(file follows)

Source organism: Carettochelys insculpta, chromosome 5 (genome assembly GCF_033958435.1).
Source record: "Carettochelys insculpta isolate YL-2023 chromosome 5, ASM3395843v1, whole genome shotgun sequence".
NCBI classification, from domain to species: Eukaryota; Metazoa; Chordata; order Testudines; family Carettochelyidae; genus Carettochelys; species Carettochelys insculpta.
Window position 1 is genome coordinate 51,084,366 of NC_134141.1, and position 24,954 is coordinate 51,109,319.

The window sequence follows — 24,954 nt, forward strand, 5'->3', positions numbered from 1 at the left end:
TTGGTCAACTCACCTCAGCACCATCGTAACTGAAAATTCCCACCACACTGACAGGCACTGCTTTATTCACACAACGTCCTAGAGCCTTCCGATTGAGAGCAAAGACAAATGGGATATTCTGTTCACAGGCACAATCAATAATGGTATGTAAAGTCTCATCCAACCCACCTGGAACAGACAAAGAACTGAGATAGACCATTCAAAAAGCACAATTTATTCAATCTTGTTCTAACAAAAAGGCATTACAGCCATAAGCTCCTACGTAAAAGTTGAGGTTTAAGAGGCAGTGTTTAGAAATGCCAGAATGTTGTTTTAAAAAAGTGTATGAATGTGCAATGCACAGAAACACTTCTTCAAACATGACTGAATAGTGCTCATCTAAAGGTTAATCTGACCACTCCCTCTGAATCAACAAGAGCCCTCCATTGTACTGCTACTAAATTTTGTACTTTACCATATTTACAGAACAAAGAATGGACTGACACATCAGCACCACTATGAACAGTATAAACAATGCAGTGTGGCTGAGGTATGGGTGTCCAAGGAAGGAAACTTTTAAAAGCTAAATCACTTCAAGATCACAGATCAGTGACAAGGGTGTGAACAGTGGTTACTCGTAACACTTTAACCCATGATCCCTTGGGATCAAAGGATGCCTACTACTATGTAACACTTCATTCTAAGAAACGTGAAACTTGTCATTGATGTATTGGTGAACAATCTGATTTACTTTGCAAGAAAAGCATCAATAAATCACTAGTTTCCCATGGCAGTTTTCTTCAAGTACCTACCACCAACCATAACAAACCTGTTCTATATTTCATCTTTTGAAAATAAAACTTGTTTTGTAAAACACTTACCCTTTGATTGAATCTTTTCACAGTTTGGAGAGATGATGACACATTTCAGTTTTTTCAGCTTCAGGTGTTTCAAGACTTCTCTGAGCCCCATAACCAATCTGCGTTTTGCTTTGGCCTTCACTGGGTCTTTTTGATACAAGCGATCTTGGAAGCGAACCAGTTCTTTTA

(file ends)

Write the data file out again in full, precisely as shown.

Source organism: Carettochelys insculpta, chromosome 5 (genome assembly GCF_033958435.1).
Source record: "Carettochelys insculpta isolate YL-2023 chromosome 5, ASM3395843v1, whole genome shotgun sequence".
NCBI classification, from domain to species: Eukaryota; Metazoa; Chordata; order Testudines; family Carettochelyidae; genus Carettochelys; species Carettochelys insculpta.
Window position 1 is genome coordinate 51,084,366 of NC_134141.1, and position 24,954 is coordinate 51,109,319.

The window sequence follows — 24,954 nt, forward strand, 5'->3', positions numbered from 1 at the left end:
TTGGTCAACTCACCTCAGCACCATCGTAACTGAAAATTCCCACCACACTGACAGGCACTGCTTTATTCACACAACGTCCTAGAGCCTTCCGATTGAGAGCAAAGACAAATGGGATATTCTGTTCACAGGCACAATCAATAATGGTATGTAAAGTCTCATCCAACCCACCTGGAACAGACAAAGAACTGAGATAGACCATTCAAAAAGCACAATTTATTCAATCTTGTTCTAACAAAAAGGCATTACAGCCATAAGCTCCTACGTAAAAGTTGAGGTTTAAGAGGCAGTGTTTAGAAATGCCAGAATGTTGTTTTAAAAAAGTGTATGAATGTGCAATGCACAGAAACACTTCTTCAAACATGACTGAATAGTGCTCATCTAAAGGTTAATCTGACCACTCCCTCTGAATCAACAAGAGCCCTCCATTGTACTGCTACTAAATTTTGTACTTTACCATATTTACAGAACAAAGAATGGACTGACACATCAGCACCACTATGAACAGTATAAACAATGCAGTGTGGCTGAGGTATGGGTGTCCAAGGAAGGAAACTTTTAAAAGCTAAATCACTTCAAGATCACAGATCAGTGACAAGGGTGTGAACAGTGGTTACTCGTAACACTTTAACCCATGATCCCTTGGGATCAAAGGATGCCTACTACTATGTAACACTTCATTCTAAGAAACGTGAAACTTGTCATTGATGTATTGGTGAACAATCTGATTTACTTTGCAAGAAAAGCATCAATAAATCACTAGTTTCCCATGGCAGTTTTCTTCAAGTACCTACCACCAACCATAACAAACCTGTTCTATATTTCATCTTTTGAAAATAAAACTTGTTTTGTAAAACACTTACCCTTTGATTGAATCTTTTCACAGTTTGGAGAGATGATGACACATTTCAGTTTTTTCAGCTTCAGGTGTTTCAAGACTTCTCTGAGCCCCATAACCAATCTGCGTTTTGCTTTGGCCTTCACTGGGTCTTTTTGATACAAGCGATCTTGGAAGCGAACCAGTTCTTTTA